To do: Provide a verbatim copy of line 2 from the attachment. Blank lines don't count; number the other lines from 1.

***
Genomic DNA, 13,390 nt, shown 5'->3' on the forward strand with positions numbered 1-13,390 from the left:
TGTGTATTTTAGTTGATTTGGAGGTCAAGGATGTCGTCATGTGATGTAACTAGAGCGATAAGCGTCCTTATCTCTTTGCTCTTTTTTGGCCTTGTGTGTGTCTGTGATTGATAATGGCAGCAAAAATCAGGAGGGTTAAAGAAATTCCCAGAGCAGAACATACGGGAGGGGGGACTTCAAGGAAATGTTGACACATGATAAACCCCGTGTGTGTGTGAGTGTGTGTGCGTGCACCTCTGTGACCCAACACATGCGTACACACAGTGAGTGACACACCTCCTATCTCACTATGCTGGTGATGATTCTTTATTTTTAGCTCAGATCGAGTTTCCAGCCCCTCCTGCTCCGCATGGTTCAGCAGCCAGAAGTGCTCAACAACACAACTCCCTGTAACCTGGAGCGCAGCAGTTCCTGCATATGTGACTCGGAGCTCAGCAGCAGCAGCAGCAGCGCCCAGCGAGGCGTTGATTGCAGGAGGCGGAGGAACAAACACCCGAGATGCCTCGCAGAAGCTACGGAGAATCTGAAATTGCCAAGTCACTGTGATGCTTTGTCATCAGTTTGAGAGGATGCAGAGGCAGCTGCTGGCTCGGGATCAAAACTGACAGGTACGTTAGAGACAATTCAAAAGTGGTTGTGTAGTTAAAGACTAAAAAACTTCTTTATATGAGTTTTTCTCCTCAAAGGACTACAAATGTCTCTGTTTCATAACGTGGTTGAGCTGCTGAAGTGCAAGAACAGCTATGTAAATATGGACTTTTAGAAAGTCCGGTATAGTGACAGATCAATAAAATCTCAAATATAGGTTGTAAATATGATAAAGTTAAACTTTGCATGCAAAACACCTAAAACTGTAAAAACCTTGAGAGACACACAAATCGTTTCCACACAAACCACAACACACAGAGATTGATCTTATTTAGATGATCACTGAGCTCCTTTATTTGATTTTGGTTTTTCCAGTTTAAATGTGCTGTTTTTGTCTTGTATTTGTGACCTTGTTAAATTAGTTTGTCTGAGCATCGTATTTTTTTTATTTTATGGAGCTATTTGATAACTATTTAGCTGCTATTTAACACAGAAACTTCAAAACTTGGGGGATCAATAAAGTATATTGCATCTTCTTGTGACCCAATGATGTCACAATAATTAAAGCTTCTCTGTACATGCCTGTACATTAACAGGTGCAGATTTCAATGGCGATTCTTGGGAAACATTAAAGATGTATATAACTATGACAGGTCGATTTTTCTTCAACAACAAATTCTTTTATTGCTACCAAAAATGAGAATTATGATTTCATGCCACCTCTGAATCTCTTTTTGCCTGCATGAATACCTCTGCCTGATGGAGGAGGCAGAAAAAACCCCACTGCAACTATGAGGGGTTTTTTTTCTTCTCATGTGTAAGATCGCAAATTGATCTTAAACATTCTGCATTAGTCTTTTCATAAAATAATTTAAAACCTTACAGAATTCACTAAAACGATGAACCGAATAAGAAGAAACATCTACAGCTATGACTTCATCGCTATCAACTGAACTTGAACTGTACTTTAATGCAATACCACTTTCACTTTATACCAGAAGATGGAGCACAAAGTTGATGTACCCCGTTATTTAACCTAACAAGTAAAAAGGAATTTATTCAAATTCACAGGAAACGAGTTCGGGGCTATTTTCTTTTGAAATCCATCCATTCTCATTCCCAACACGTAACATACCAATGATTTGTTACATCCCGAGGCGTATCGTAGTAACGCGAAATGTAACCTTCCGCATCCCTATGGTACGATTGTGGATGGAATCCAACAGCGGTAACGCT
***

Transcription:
TGTGTATTTTAGTTGATTTGGAGGTCAAGGATGTCGTCATGTGATGTAACTAGAGCGATAAGCGTCCTTATCTCTTTGCTCTTTTTTGGCCTTGTGTGTGTCTGTGATTGATAATGGCAGCAAAAATCAGGAGGGTTAAAGAAATTCCCAGAGCAGAACATACGGGAGGGGGGACTTCAAGGAAATGTTGACACATGATAAACCCCGTGTGTGTGTGAGTGTGTGTGCGTGCACCTCTGTGACCCAACACATGCGTACACACAGTGAGTGACACACCTCCTATCTCACTATGCTGGTGATGATTCTTTATTTTTAGCTCAGATCGAGTTTCCAGCCCCTCCTGCTCCGCATGGTTCAGCAGCCAGAAGTGCTCAACAACACAACTCCCTGTAACCTGGAGCGCAGCAGTTCCTGCATATGTGACTCGGAGCTCAGCAGCAGCAGCAGCAGCGCCCAGCGAGGCGTTGATTGCAGGAGGCGGAGGAACAAACACCCGAGATGCCTCGCAGAAGCTACGGAGAATCTGAAATTGCCAAGTCACTGTGATGCTTTGTCATCAGTTTGAGAGGATGCAGAGGCAGCTGCTGGCTCGGGATCAAAACTGACAGGTACGTTAGAGACAATTCAAAAGTGGTTGTGTAGTTAAAGACTAAAAAACTTCTTTATATGAGTTTTTCTCCTCAAAGGACTACAAATGTCTCTGTTTCATAACGTGGTTGAGCTGCTGAAGTGCAAGAACAGCTATGTAAATATGGACTTTTAGAAAGTCCGGTATAGTGACAGATCAATAAAATCTCAAATATAGGTTGTAAATATGATAAAGTTAAACTTTGCATGCAAAACACCTAAAACTGTAAAAACCTTGAGAGACACACAAATCGTTTCCACACAAACCACAACACACAGAGATTGATCTTATTTAGATGATCACTGAGCTCCTTTATTTGATTTTGGTTTTTCCAGTTTAAATGTGCTGTTTTTGTCTTGTATTTGTGACCTTGTTAAATTAGTTTGTCTGAGCATCGTATTTTTTTTATTTTATGGAGCTATTTGATAACTATTTAGCTGCTATTTAACACAGAAACTTCAAAACTTGGGGGATCAATAAAGTATATTGCATCTTCTTGTGACCCAATGATGTCACAATAATTAAAGCTTCTCTGTACATGCCTGTACATTAACAGGTGCAGATTTCAATGGCGATTCTTGGGAAACATTAAAGATGTATATAACTATGACAGGTCGATTTTTCTTCAACAACAAATTCTTTTATTGCTACCAAAAATGAGAATTATGATTTCATGCCACCTCTGAATCTCTTTTTGCCTGCATGAATACCTCTGCCTGATGGAGGAGGCAGAAAAAACCCCACTGCAACTATGAGGGGTTTTTTTTCTTCTCATGTGTAAGATCGCAAATTGATCTTAAACATTCTGCATTAGTCTTTTCATAAAATAATTTAAAACCTTACAGAATTCACTAAAACGATGAACCGAATAAGAAGAAACATCTACAGCTATGACTTCATCGCTATCAACTGAACTTGAACTGTACTTTAATGCAATACCACTTTCACTTTATACCAGAAGATGGAGCACAAAGTTGATGTACCCCGTTATTTAACCTAACAAGTAAAAAGGAATTTATTCAAATTCACAGGAAACGAGTTCGGGGCTATTTTCTTTTGAAATCCATCCATTCTCATTCCCAACACGTAACATACCAATGATTTGTTACATCCCGAGGCGTATCGTAGTAACGCGAAATGTAACCTTCCGCATCCCTATGGTACGATTGTGGATGGAATCCAACAGCGGTAACGCT